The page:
PAGE SIX THE lOLA REGISTER 1882- -CHARLE3 F. SCOTT- -1938 AXGELO SCOTT, Publisher. Entered at thi» lolii, Kansas. Post Office as Second Class Matter. Telfiphone 18 • ti'rivatij lin'mh Kxchanue Connecting All Departments.) ; - ; SUBSCKIPTIOX K.\TES Outside .\lleii and Adjoining Counties One. Year _ : $6.00 Six Months $a.oi) thrteMoilths ; SLTfr-f One. Month _ 75c : In .Vllen end Adjoining Counties One Year i $5.00 Kix.Months ?2.50 Three Months _..$i.5p Onp Month 65c 111 Kansas add 2% sales tax to above rates. : MEMBEll ASSOCIATED PRESS : The UeKister carries the Associated Press report by ^ special leased wire. The Associated Pre ^H is exclusively entitled to use lor; republication of all news dispatches credited to it or not otherwi>;e creditetl in tjiis' paper am! also the local news published herein. richts of republication bi •peclal dispatches herein are also reserve<l. : Bible Thought for Today God i» interested in friendless jKople, made outcasts by tyrants. They ar0 God's children jnst the saine: The Lord preserveth the strangers—Ps. 146:9. TKB ICyLA REGISTER, iTHURgPAY EXTENING. DECEMBER 21,1944. . NOT SO SMART it seen\s to me that the Japan- r.se .;disp!ay an amazing dumbness in .their military tactics these days. ,Why, for example, should they ha-Ve sent a naval task force of oni' irnttle ship, one cruiser, and six- dc.stroyers to shell the Island of iMindoro 11 days after the Ameri- cjihs had landed, built an air strip, dud prepg'red themselves" completely any tyi)e of defense? At the best, the ships could .scarcely have inflicted more than mlJior and scattered damage. At the wor.st. they could all havei been destroyed to no purpose whatever. Uiider anj' circumstance they kney/ they werr walking right into the ja\Vs of American airpower which certainly wouldn't let them complete their excursion without .some attack. ACtunlly half the ta.sk force was lost arid virtually no damage done to - our, i!;Lstallations or forces at Mindoro. Any way you look at it, the venture was ill conceived and futile.; • * * , The- Jap defeixse of Leyte wa.s equally uninspired. Day after day reihforcentents were attempted under a witfierlng air defense which sent at leitst half of all the transports to the bottom drowning tens of .thou.sands o1 hapless troops. The' Japs knew the air defense was there: they knew they were helpless to counter it: they knew their transports would be like sitting ducks on a pond. Yet still they poured them in, eventually sacrificing 115,000 troops, i^robably the largest single loss iri Japanese military annals. You can't call that very smart. * * * The .sea battle in connection with the Leyte, campaign was the most dusastrous of all, costing the Nips almo.st half of their remaining capital ships. In this case, brilliant tactics on' the part of our naval forces were periiaps more responsible; for tlie victory than dumbness on the part of the Japs. But there was at least one phase of the bat­ tle'in which the Japs muffed their opiMrtunities completely, were in a position to overrim a negligible de- fendinij force and inflict tremendous damage on our transport con~ centrations in Leyte harbor but inexplicably r failed to do so. If yon'^think Eisenhower ha-s a feW explanations to make for letting the Germans break through: his.lines and gain a temporary ad-^ i f-^. vantage on the western front, how' wdijld .vou Uke to be the Japanese foinmando'r who has to explain our victories of the past two months iri the; Philip5)ines? LAVIATS AND PAJAMAS Tliere is something fascinating about these interminable lists of property the government is now offering for sale as surplus. My newspaper-bred curiosity rises to fever pitch as I read, such items, for example, as the following: Item: 8,300 each Pa jama Coats, new; 6,761 each Pajama Trousers, new. Curiosity: What happened to the other 1,539 trousers? I saw a movie once in which the heroine met the hero at a pajama coimter where he wanted to buy trousers only because he never slept iri tops and she bought the tops because she slept only in them.' But I didn't know such whimseys were common practice in the army. Item: 500 each bags, sand; new, small, 10 oz. canvas, 8x3 in. Curiosity: What in the world does the army do with small sand bags? Do paratroopers carry them for sil- etly slugging their unwary victims? Item: 121,731 each panels] cotton; new, white, 18x18 with metal eyelets in all four corners. Curiosity: "What are they? 'What will: they be used^or when somebody buys them? Item: 545,844 each jwckcts, new and used, magazine, O. D. 4.x5'i: in. Curiosity: Just what will U. S. civil life do with half a million surplus magazine pockets? Item: 4,444 each straw hats, new, straw work hats. Curiosity: Did you ever see a .soldier in a straw hat? Item: 1,104 laviats. used, braid- ••> ed cotton, 25 inches long with ring ' 'i* The Eternal Optimist lOLA, KANSAS WW OUR PEOPLE Copynght, E. P. Dutton & Co., 1944; A„ PURITAN VILLAGE IN 1680 ; in VFTER Oliver Hillman had dt;- parted Captain Walling stood muring for a moment. The youi>g man's desire to keep company wflh Harriet had not surprisigd hiiri: he had noticed Oliver's bashful; sheepish expression whenever hv, v/ar it in- girl' pr;se;ice. Tiie Captain hoped i woulu tur- w^l, and he the ight might-ii i yoking Hillmar. couli ever over-' " " 'coriie nis ba^ohfulne. '• th po^nt of.5.asking ti'-:r t> marry him. Harriet \va- 1 , he reflectea, end it was about tim to think of marrying, .n the Puritai schewe of .t.'iings there war no place Jti>r old maids or bachelors. Wa|t- stiil Walling's niec Prudence h.ad never married, anc. now at t^e of 25 fhe was for al' time pn the shell She had n home of tier own, Dut liver* with various rel,i- tiv<GS, taki.ng .•re of the childrun ana helping with Itie houseworic. 'in Sudbury there was one in»n cla.s'ific6 -J .-< bachelor, Eno^h FraJc, wht h.jt reached the ai^e oV :w v.ithiiu marryins. Under tlii: l-.,v li' tici ' tr report to the >oli>l 1. 1.1 J.:'-••"•ate—who was Captain iii >;~!rom time to tin-<t to'civf itccount of his doing. Diitributcd by NEA Scr.icc, I No, he reflected, she will never be an old maid, and I hope Oliver Hillman wi^l be my son-in-law. Thep he said, "Tut, tut, -no sense in counting isheep so far ahead." 1* • * COMETIMBS Walling rode ^ around the farm, but on this clear, sunlitj day he decided to walk, so he started oiit afoot. He I was a tall man with broad shoul- I ders and rikddy complexion. His 'co-turn- wasj that of a prJosperous col niai of \ the period — knee breeches smc! boots which came up to th- kiiees, waistcoat of scarle^ velvet, and a dark-brown coat of fustian with silver buttons. He dic[ not weai a belt or suspenders; his knee breeches were tied t> the lining of his waistcoat by points, which were pices of tape made usually of silk. His shift was of white linen, to which there was attached a vith "falling bands." Editorial and Neva Items from The lola fiegixUT of December 28, 1894 50 YEARS AGO and snap each end. Curiosity: What is a lavlat? • •e> « 4 4k « It 1 Of all the nights in the year the isn't in Webster's unabridged die- | one most eagerly longed for and tionary. I ecastically enjoyed by the children Items; 2.700 i-olLs stockinette; 1,-j is the night before Christmas. A 116 Rucksacks (pack frame adaptable for converting skis to emergency sled); 16,500 surgeon's gloves size 6; 414 grenade carriers; 469 gasproof curtairLs: 5.918 anti-aircraft targets; 45,420 magazine belts: 849 fire restitant canvas hoods; 2,008 waterproofed orange seme- phere flags. Curiosity: Who will buy 'em? What will they do with 'em? -. - I'ii-y^ rr.v blind llyi7is test, sir?" "You forgot your rubbers, dearl" beautiful custom that has grown up in lola is for the Simday schools to prepare special services on that evening, and to distribute simple eifts of candy, fruit and nuts to all the children. At the Reformed church . there was a musical and literary program entitled "Babe of Bethlehem." A tree illuminated with candles was the only decoration. 'At the Presbyterian church the services consisted of appropriate songs, readings and recitations. At the close of the last song the sleigh of Santa Clause was heard jingling merrily as he drove around the dhurch and entered through a window in the rear of the ptilplt into a postoffice that had been arranged for the occasion. He at once opened the General Delivery window and distributed oranges and candies to all. Because of the fact that they were to give an elaborate pro- gi-am at the Opera House in the evening, the Methodist Simday school had its treat at 3 p. m. There was a real sleigh Instead oS a tree at the Baptist church, and some reindeer that looked a good deal more real thari they were, and a "King" of a Santa Claus who created great laughter and scattered the nuts and candies and things. There were songs and recitations and a very happy group of young people. At the Christian church there was a tree filled with bags of candies, nuts and fruit, and there was the usual nretty program of songs and recitations. The Second Baptist had a good program also and treats for all the children. Nazi Rocket Truck in Warsaw V /MliiiE- /j.;rriiitted him to live i(s :i •t.'j.ii'iv.i v/itb Jonathan Bracj- bivy ri his family, and the t 'Jci r keep Magistrate ilormtfl of his goings ii!:. .'jnu various activ';- WiiMuir :iiVl 1...1- ti.- Unen collar The bands ^ook the place ofa necktie. On his head he wore a felt hat with a wide brirh and a high crown.' waistcoat. ari.-Hi,;.- , ;0«)t-|r„i>.>' l'^r"!.;d'?!ici.' .i< I •ision Walling, with >i I '.iciitions, tried to nicii.- . between thjs mijjo and his nie=<ie liis <-fIorts came tp n(>Uiiviij ?jioch .ippeared to be a v /£^:"ai:-li.'trr. He said eniphatic- cajly I'l.it he r.\cr intended t^ inarry. ; .idc!i(.-f merely turned lip her rinse ai-j sniffed disdairi- i'-Jly wncn the matter wqs "Dibught to her attention. V/aliing then thought of hi/ V .^-^ charming daughter. His scarlet vest, or yai. very long; it reached nearjy to his knees. Captain 'falling crossed the barnyard anc the vegetable garden that lay just beyond it. A large anu tattsred scarecrow stood in the. garden, "'•it it was.ineffec­ tual in Warding otf fhe fjocks of black-coated birds. In ino spring and early surimer, until the corn and the vegetable's were well- grown, Walli)ig had to keep one of the farm lands as a watcher over . the crc p. "This man was armed with :i musket which lie fired into the air now and tlien. _ Plowing and corn planting were going on and Captain .Walling, as he looked across the fields, could see several plow gar.gs at work. Colonial farming was crude, inefficient and slovenly. The farmers of that dky knew nothing of crop rotation,! and their tendency was to work jthe soil to exhaustion. They' jthrew away their stable manurje instead of using I it to enrich the soil. Tliey let their hogs run wild in the wood^s on the tiieory that ."i diligent pi£ could pick up enough acorns, or one thing or another, to sustain himself. The pigs did keep alive, but when tiiey were rounded up for slaughter there was seldom enough pork on one of tlicm to furnish more tli .Tn three or four moal.s for a farmer's hearty family. • The colonial plow was a primitive, awkward implement, crude in design and ill-adapted to thi. work at hand. The agricul'ui:—!. 'Tiethods rf the 17th century viTO almost precisely the as ihose ot tiie seventh cc!rr.-ry. For lOOC years —or. betic;- T> '2000 years— there had be?;; >!o improvement of any import;.. vje in tlie cultivation of the soil. The modern plow, the use of fertilizer, the reaper, the mechanical thresher, the cotton gin—all these originated in the 19th century. Corn was the chief food crop for many years in th- New England colonies. Indigenous to America, com was unknov/n in Europe. The Indian'; taught the settlers how to plant it, harvest it, and turn it into food. It is an interesting and curious fact that the North American continent Licked so many fruit.s and vcRPtables that .ire now grown in profusion. Corn was .American, but wheat .-ind ont.'i were unknown until broiiKhi by settlers from' Europe. Crnp(-s grew wild and in groat iiiotiisjoii, but there were no apjilu'.s or peaches or ijoars until th-j : i-ed was brouglit across the ocean nnd planted nn American soil Apples wore r-ii't c.'.ten, howrvcr. in large quar'.'ics; most ol the croj) V.TIS u.=cd it) make cider, which v.'r,.s an immensely popi:!..i- beverage in the '7th and 18th centuries. Persimmons, cherries and strawberries were well knov/n to the Indians. (To Be Continued> This dramatic pictore, cleared through a neutral source, shows a Nazi rocket shell leaving a portable pjatfor Hi a devastated street of Warsaw, wher« Polish, patriots, who premuturely revolted against the Germans just as the Red Army was turned back from the g^tes of the Polish capital, continue to hara-ss the Nazis. This picture also reveals the extent of the ruins in the city. The young ladies about town are preparing to entertain their young gentlemen friends at luncheon on New Year's evening. REAL ESTATE TRANSFERS By lola Abstract Company Clyde Thompson, 1^. tern, im w M« aamx. wc T . w. am. u.t. POT, ert. "!Icr.sliifl ends at-llio next st()p—and who'd ever thought X^^e'd see the day when we regulated our lauguage by :. . • shiftsr December 27, 1944. Allen County State Bank to Thos. H. Bowlus, an imdivided % inf. in N. \'-^ of 31-25-20; lot 10, Ftmk 's 2nd Sub. of W. 'i of NW. % of 125-18: also beg. at SW. cor. of E. % of NW. 'i of 1 -25 -18 th. N. 1256.3 ft., th". E. 427 ft., th. S. 208 ft., th. E. 268 ft. to SE. cor. of lot 14 of Edwards & Manley's Sub., th. S. 1048.3 ft. to S. line of said 80. tb. W. to beg.; the W. Vi of NW. M and SE. of NW. \i 2 -24-18; the NE. 'i of NE. ',4 19-24 -18; the NE. H 24-25-18; the NW". U 9 -2418; the E. of NE. '4 8 -24-18; the SE. •', 28-23-18; the NW. % 13 -2418; the NW. U 3-24-18; the NW. W of 17-24-21; com. at NW. cor. of NE. U 18-24-18. running th. E. 5 ch., th. S. 40 ch., th. W. 5 ch., th. N. 40 ch. to beg., con. 20 A, also that part of NW. H 18-24-18 lying E. of Neosho R.. des.: Com. at N. quarter section cor. of said sec. 18, th. S. 26.50 ch. to left bank of river, th. in northerly direction along said left bank to N. line of said sec., th. E. 6.50 ch. to place of beg., con. 1851 acres: Com. at a point 70 rods S. of NE. cor. of SE. % of 8-25-18, th. S. along section line to middle of bed of Neosho River, th. following bed of Neosho R. in southwesterly direction to where same Intersects S. line of 8-25 -18, th. W. along said sec. line to point 80 rods 'W. of SE. cor. of 8 -25-18. th. N. 20 rods. th. W. 80 rods. th. N. 70 rods, th. E. 160 rods to beg., con. 71 acres, $1.00. Thas. H. Bowlus. single to Bruce J. Bowlus. the NW. »4 of 13-24-18. SI.00. fAR imdivided '4 interest.) Thos. H. Bowlas, single, to Leigh V. Bowlus and Kathryn. his wife, as joint tenants, an undivided 'i- int. in and to NW. of sec. 3-2418. $1.00. Thos. H. Bowlus, single, to O. R. Bowlus and Ethel Bowlus. his •wife. a.s joint tenants, an imdivided Vi int. in and to NE. '4 of ?4-25-18: NW. '4 9-24-18; SE. 28-23-18;.E. H of NE. « 82418, $1.00. , .x-i Tlios. H. Bowlus. single, to Hazel B. Bowlus. an undivided Mi int. in and to Com. at'NW. cor. ol HE. V4 18-24^18, running th. E. 5 -ch.,' Goodno hi.*; wife and William E. th. S. 4fi ch., th. W. 5 ch.. th. N. Goodno anil Mary A. Goodno, his 40 ch. to beg., con. 20 acres; also wife, tb George H. O'Brien and that part of NW. % of 18-24-18 ly- Hazel J. O'Brien. lot 12, block 5, ing E of Neosho River des.: Con.1. at Rhoades Add. to lola, $2,112.50. N. quarter section of said sec. IR,' th. • S. 26.50 ch. to the left bank of r^ver, i NO I 'RETZf'LS'.' • th. in a<:northerly direction along said left bank of N. river to N. 'line of said sec. th. E. 6.50 eh. to beg.. Provo. Uttih. Dec. 28. lAP)—Six T-bone steaks, ihr'ee i^ounds of but- 'I ter, two cartonsof Tggs: four cartons GENEVA Tiic G. G. club mei with Mrs,. Heltin Perkins last Thursday. Tht^ secret pals names were revealed and, new. names for the coming year were chosen. The 4-H club held a parly and Christma.s exchange at the school i house Monday evening. The school children gave a Christmas program Thursday night and-l after the program Santa Claus came and helped distribute gifts off the treel There was also a gift exchange. . The school is having a vacation J this; week. Miss Iladel Sherwood came home from Kansas City Saturday night [ for a visit over Christmas with her \ parents. Mrs. Delmar Sherwood of' NeoSho Falls w-as also a guest at the Sherwood home Christmas day.. Mrs. Elva Spicer and Mrs. Law- • renfie Dennison entertained at din- \ ner'Sunday at their home in lola," Mr.; and Mrs. Arthur Dennison of Jimction City and Ed and Ida Perkins, of Geneva. Mr. and Mrs. Leslie Smith of Wichita and Ai\iMH 2-c and Mrs. Earf Smith and Gary of Hutchinson ^spent the week-end here witli relatives. Sunday dinner guests of Mr. and Mrs: Ed Townsend were Mrs. Alice Yowell and John, AMMH 2-c and Mrsi Earl Smith and Gary, and Dennis Mortimer. The lola State Bank CHECKIl^G ACCOUNTS SAVINGS ACCOUNTS CERTIFICATES OF DEPOSIT LOANS SAFE DEPOSIT BOXES TRAVELERS CHEQUES MEMBER FEDERAL, DEPOSIT INSURANCE CORP. con. 18.2i acres; Also com. at ^a of cigarettes, five lx>xes. of choco-1 point 70 rods S. of NE. cor. of.-.SE. lates and considerable beer were the; '^ 8-25-18, th. S. along sec. UniJ to objectives of the burglarizing raid- middle ot bed of river, th. foil. -bed ers. of river ^ SW. direction to where ! They passed up the money in the same intersects S. line of 8-2c-'-18, cash register^ : . th. W. along sec. line to a point. 80 ^ — rods W. of SK cor. of said section | cluiton, la.— Nine-vear-old .John- 8-25-18, th. N. 20 rods, th. W, 80;,.^y fervcnllv. wishes hLs mother rods. th..tl. 70 rods, th. E. 160 rods ; ^o^^j^i change her Red Cross war to beg., con. 71 acres. 'relief production work. "When she What To See In Kansas City Ray M.; Myers and ' Grace- J. Myers, his wife, Samuel L. Goodno returned home carrying a bundle of diaper material, he protested. and Grace Goodno his wife, Charles j "Gee. Mom, do yoy always have to P. Goodno and Jeimie Goodno, his \ sew those? Tlie kids are teasing wife, Otis B. Goodno and L^dia the life out of. m?." THOS. H. BOWLDS, President L. V. BOWlJuS, Cashier. G. a. BOWLUS. Vlce-Pres. GEO. H. MACK, Assistant Cashier. Allen County State Bank lOLA, KANSAS CAPITAL $30,000.00 SURPLUS $100,000.00 bEFOSITS OVER ONE MILLION DOLLARS Deposits insured by the Federal Deposit Insurance Corporation, Washington, D. C. Maximum Insurance for each depositor $5,000.00. THIS CURIOUS WORLD For'a Happy New Year: Riot of fun at Hotel Continental's New Year's Eve party. Continental' Room, dancing. Johnny Coon's orchestra, breakfast; also dinner-dancing, Chiquita andvGirl Band, Penguin Room . . . "Sohs of Fun" Broadway revue, Thursday-Sunday, December 28-31, matjnees Saturday, Sunday, Music \ Hall . . . New Year's Party, dancing, ! Municipal Auditorium . . . Forecast for 1945: Ballet Russe de Monte Carlo, Saturday - Sunday nights, Sunday matinee, January 6-7, Music Hall . . . Don Cossacks, famous Russian chorus, Monday night, January 15. Music Hall . . . "Gypsy Baron," Strauss operetta. Tuesday evening, January 23, Music Hall . . . Rex; Stout, chairman War Writers Board,-lecture, Monday night. January -22, Music Hall.—Betty B. Rock of Ages Beauty NOW and FOBEVEB WILLIAMS MONUMENT WORKS —Anthorlsed Dealer— - 35 Yean is lob ---YOU- CRIWOUNE IS WHICH OF THS ;FOLLOWIN<& ? A K//^D Of^ OJOTH • - AKUSS/A/V FO/STReSS A TYPE OFL£77VC£ COPP 1944 WE* INC. I M. REC U. VPAT. OFF. ONE HOUSEWIFE IM THR^B IS TURNING INjWASTE FATi Dr. Wayne E. FranU OPTOMETRIST ' Kenneth Abell, Optlelaa IW E. MadiMB lola, Kanaaa Phone 176 ANSWKR- A k.ind of stiff cloth very popular in hoop ykivt days. NEXTi Ttfc flsh-euttiie Jupsi. V.J.EVANS TYPEWRITER EXCHANGE i'YPEWRITEKS TO SENT An Makes of Typewfltw Bepaired AODINO MACHINgB CASH REOISTEB8 8CAUE8 AB Work Gnranteed Can tm Free Estbnata IN E. Jackson Ftwne ISM Can Profit From The Want-Ads So many people have learned the value thQT deriye from regular reading of the clarified section of The Register that we wonder it isn't put up on the front page. But it does its business very nicely where it is, thank you, and we venture to say that the next time you open the paper you will want to be one of many reading each ad carefully. THINGS TO BUY OR SELL—USE WANT ADS ALWAYS. TELEPHONE 18-19. THE lOLA REGISTER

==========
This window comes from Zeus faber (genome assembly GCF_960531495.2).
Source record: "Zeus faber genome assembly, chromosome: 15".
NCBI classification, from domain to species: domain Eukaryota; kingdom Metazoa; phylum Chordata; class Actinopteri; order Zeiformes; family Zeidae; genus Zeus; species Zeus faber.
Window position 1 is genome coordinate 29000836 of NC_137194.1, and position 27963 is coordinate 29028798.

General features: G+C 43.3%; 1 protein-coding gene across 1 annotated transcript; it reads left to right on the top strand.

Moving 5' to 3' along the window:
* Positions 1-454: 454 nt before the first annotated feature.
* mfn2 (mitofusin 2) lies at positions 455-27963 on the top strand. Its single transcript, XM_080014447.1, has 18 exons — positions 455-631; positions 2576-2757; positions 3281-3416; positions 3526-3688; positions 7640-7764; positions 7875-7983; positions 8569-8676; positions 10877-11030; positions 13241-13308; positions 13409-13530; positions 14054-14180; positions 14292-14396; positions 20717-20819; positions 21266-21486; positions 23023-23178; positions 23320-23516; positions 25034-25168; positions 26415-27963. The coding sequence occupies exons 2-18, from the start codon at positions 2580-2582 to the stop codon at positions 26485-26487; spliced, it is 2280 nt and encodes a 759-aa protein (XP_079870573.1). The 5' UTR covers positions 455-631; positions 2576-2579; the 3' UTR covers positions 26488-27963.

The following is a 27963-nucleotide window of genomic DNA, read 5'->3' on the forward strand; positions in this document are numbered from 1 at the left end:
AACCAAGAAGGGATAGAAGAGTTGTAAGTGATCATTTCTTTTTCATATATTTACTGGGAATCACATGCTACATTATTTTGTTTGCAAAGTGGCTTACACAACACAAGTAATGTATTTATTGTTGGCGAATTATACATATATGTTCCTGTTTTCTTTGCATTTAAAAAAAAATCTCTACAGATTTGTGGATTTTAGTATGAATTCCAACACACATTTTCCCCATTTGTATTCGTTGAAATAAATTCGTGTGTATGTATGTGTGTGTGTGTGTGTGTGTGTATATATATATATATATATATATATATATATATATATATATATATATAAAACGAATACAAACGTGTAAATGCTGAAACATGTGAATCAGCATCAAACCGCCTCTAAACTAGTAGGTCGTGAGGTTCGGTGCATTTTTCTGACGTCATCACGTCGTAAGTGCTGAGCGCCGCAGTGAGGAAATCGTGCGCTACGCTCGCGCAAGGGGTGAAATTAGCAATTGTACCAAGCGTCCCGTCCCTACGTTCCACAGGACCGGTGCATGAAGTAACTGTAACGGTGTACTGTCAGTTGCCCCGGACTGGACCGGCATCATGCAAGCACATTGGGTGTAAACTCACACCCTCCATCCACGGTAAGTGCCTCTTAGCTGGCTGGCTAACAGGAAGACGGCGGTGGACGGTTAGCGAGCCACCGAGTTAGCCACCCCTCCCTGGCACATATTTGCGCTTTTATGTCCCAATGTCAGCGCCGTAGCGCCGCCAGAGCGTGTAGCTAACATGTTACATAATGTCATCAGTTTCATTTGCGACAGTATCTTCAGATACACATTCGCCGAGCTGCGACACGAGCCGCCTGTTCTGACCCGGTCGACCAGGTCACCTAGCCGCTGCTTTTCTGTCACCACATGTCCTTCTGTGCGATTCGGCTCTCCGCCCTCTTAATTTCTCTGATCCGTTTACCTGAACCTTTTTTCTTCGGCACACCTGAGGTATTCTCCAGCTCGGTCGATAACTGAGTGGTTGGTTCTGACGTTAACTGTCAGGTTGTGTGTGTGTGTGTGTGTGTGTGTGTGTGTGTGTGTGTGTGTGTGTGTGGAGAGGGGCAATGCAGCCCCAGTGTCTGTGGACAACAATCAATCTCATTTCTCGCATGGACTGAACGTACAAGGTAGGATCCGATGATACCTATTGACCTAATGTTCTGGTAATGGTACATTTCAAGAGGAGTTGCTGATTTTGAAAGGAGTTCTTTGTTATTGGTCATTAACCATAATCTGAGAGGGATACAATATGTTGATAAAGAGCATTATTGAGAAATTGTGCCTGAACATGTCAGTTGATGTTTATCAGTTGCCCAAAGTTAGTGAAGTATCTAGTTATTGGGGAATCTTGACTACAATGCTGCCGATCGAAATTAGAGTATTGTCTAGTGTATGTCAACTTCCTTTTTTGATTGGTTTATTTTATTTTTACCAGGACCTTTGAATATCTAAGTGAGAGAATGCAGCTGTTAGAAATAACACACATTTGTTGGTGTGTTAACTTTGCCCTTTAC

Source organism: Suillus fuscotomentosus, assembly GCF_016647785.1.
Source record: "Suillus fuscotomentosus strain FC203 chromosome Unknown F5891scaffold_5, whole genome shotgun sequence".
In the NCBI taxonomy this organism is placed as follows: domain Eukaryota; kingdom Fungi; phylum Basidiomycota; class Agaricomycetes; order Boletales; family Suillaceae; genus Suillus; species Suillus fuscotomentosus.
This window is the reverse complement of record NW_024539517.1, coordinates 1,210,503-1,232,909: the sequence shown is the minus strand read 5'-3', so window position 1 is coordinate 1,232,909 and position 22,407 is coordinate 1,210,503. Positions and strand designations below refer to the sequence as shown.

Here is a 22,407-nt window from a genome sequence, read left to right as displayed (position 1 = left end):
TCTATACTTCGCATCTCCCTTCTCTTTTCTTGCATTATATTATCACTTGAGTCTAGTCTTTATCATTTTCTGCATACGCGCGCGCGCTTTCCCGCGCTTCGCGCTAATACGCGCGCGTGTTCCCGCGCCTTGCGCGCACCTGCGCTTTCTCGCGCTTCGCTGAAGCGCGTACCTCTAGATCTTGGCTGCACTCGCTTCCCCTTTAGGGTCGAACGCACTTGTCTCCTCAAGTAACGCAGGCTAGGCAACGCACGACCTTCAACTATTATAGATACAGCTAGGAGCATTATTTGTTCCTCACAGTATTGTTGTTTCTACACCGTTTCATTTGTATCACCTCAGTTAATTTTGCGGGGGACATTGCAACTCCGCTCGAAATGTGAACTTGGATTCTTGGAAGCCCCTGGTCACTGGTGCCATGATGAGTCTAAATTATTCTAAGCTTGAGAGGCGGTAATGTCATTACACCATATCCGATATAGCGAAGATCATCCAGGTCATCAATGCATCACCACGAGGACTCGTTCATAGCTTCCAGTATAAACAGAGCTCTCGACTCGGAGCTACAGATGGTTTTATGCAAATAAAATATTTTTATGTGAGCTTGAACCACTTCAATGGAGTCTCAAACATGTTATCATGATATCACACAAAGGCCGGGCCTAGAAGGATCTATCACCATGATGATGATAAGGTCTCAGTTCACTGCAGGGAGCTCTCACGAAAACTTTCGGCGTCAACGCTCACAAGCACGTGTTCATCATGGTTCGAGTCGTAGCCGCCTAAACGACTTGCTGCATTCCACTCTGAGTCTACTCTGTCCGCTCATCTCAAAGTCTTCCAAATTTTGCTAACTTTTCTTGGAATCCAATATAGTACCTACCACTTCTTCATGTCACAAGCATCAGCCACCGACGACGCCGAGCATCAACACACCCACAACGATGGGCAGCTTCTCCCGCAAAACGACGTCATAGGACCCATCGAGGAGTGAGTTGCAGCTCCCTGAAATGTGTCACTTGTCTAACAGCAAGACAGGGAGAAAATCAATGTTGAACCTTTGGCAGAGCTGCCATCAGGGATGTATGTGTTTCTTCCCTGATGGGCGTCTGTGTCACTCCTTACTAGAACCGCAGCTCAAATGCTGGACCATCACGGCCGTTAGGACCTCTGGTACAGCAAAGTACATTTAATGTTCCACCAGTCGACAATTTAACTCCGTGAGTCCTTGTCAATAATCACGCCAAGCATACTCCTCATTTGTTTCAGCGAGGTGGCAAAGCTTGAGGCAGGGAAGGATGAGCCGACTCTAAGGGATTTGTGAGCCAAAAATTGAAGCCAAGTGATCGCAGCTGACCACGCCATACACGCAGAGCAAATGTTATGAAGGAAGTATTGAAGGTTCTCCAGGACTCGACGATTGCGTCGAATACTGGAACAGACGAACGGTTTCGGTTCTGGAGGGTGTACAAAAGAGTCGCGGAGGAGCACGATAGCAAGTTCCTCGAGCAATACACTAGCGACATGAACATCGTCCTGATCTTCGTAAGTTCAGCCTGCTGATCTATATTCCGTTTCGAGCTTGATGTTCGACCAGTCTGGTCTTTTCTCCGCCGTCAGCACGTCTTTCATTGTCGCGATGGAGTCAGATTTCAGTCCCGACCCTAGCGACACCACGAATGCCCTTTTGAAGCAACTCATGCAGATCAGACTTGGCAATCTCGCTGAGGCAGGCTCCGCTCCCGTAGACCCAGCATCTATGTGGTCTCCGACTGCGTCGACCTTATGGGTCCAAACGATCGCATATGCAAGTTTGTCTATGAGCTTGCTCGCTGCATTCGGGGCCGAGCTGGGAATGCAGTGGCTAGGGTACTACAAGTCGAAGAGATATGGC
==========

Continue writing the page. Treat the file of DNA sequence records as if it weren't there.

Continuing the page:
What members have found on this page

Get access to Newspapers.com

  • The largest online newspaper archive
  • 11,200+ newspapers from the 1700s–2000s
  • Millions of additional pages added every month

Try it free